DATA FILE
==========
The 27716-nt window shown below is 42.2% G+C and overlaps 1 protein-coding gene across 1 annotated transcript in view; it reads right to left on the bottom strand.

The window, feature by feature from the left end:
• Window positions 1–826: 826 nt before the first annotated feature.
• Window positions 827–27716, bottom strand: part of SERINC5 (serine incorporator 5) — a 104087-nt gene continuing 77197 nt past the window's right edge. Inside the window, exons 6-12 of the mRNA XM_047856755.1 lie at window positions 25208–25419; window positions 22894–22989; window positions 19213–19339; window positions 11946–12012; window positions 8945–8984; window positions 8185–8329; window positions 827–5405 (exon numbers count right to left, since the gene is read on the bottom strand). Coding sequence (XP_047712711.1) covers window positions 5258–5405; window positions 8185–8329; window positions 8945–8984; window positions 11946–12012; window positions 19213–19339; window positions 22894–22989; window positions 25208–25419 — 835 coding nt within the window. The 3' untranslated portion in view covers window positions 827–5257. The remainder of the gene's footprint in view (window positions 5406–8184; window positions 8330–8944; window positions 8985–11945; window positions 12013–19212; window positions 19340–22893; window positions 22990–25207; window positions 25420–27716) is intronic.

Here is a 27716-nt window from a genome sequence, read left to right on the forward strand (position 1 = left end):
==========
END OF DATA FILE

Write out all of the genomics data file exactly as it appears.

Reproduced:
The 27716-nt window shown below is 42.2% G+C and overlaps 1 protein-coding gene across 1 annotated transcript in view; it reads right to left on the bottom strand.

The window, feature by feature from the left end:
• Window positions 1–826: 826 nt before the first annotated feature.
• Window positions 827–27716, bottom strand: part of SERINC5 (serine incorporator 5) — a 104087-nt gene continuing 77197 nt past the window's right edge. Inside the window, exons 6-12 of the mRNA XM_047856755.1 lie at window positions 25208–25419; window positions 22894–22989; window positions 19213–19339; window positions 11946–12012; window positions 8945–8984; window positions 8185–8329; window positions 827–5405 (exon numbers count right to left, since the gene is read on the bottom strand). Coding sequence (XP_047712711.1) covers window positions 5258–5405; window positions 8185–8329; window positions 8945–8984; window positions 11946–12012; window positions 19213–19339; window positions 22894–22989; window positions 25208–25419 — 835 coding nt within the window. The 3' untranslated portion in view covers window positions 827–5257. The remainder of the gene's footprint in view (window positions 5406–8184; window positions 8330–8944; window positions 8985–11945; window positions 12013–19212; window positions 19340–22893; window positions 22990–25207; window positions 25420–27716) is intronic.

Here is a 27716-nt window from a genome sequence, read left to right on the forward strand (position 1 = left end):